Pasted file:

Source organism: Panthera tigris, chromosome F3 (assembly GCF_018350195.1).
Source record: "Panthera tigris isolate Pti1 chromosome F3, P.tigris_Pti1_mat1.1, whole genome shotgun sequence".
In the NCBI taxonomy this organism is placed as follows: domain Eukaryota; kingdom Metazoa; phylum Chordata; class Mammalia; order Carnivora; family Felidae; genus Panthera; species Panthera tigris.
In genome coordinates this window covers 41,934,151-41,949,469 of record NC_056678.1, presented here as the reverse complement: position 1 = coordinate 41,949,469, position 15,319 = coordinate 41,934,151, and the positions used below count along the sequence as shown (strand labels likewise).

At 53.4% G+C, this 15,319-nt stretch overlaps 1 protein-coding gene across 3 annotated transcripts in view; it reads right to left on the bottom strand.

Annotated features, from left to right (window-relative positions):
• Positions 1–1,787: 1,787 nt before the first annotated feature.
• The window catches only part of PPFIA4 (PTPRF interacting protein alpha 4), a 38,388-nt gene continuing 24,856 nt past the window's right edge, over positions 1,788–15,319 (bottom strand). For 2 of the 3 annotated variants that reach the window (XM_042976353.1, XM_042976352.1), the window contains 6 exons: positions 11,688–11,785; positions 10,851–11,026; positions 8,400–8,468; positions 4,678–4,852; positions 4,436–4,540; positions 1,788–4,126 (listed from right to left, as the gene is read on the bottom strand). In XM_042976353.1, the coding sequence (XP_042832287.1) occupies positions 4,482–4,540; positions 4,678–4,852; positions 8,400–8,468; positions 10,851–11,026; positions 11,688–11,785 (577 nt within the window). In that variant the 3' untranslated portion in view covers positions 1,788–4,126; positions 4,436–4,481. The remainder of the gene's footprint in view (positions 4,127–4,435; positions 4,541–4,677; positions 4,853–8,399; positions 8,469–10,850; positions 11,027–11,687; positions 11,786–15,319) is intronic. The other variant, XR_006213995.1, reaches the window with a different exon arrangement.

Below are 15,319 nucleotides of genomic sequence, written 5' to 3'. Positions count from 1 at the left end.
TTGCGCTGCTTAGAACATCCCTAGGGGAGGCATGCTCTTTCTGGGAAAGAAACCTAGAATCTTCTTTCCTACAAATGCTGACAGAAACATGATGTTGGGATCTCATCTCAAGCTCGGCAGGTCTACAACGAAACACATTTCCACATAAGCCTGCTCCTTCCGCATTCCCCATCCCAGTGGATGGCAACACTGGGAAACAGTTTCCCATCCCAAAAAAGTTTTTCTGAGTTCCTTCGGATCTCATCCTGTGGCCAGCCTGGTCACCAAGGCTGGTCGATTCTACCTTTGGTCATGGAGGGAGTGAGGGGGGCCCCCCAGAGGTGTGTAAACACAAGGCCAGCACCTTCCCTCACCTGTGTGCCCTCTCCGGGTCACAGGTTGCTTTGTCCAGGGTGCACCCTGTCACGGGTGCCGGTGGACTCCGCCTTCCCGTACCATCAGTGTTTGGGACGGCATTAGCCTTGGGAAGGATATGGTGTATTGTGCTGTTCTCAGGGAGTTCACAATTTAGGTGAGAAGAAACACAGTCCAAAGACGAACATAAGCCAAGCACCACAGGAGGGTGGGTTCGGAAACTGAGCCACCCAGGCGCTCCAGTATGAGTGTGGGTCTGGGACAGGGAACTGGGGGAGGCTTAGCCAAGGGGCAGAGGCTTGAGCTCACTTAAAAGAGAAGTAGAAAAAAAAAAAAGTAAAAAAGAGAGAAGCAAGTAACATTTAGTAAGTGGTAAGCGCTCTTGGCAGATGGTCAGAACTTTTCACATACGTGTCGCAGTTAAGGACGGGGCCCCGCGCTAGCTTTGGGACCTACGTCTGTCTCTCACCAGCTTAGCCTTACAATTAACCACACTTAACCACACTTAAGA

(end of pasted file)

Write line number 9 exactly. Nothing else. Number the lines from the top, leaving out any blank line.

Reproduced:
Below are 15,319 nucleotides of genomic sequence, written 5' to 3'. Positions count from 1 at the left end.